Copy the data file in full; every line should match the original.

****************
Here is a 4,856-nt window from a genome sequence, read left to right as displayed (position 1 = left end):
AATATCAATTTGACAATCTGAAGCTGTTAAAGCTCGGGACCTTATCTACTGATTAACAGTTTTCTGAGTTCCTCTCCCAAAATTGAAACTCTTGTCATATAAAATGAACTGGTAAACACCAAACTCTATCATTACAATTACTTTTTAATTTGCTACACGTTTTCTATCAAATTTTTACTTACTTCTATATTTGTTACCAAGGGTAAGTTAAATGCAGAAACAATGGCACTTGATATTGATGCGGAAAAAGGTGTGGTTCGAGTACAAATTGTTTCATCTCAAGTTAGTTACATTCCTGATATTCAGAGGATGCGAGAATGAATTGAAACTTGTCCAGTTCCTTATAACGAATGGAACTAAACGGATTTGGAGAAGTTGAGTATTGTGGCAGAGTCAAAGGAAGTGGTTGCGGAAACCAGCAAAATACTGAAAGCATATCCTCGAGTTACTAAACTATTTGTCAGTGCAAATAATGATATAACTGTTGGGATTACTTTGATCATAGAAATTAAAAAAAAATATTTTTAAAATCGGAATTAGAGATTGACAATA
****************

Here is a 4,856-nt window from a genome sequence, read left to right as displayed (position 1 = left end):
AATATCAATTTGACAATCTGAAGCTGTTAAAGCTCGGGACCTTATCTACTGATTAACAGTTTTCTGAGTTCCTCTCCCAAAATTGAAACTCTTGTCATATAAAATGAACTGGTAAACACCAAACTCTATCATTACAATTACTTTTTAATTTGCTACACGTTTTCTATCAAATTTTTACTTACTTCTATATTTGTTACCAAGGGTAAGTTAAATGCAGAAACAATGGCACTTGATATTGATGCGGAAAAAGGTGTGGTTCGAGTACAAATTGTTTCATCTCAAGTTAGTTACATTCCTGATATTCAGAGGATGCGAGAATGAATTGAAACTTGTCCAGTTCCTTATAACGAATGGAACTAAACGGATTTGGAGAAGTTGAGTATTGTGGCAGAGTCAAAGGAAGTGGTTGCGGAAACCAGCAAAATACTGAAAGCATATCCTCGAGTTACTAAACTATTTGTCAGTGCAAATAATGATATAACTGTTGGGATTACTTTGATCATAGAAATTAAAAAAAAATATTTTTAAAATCGGAATTAGAGATTGACAATA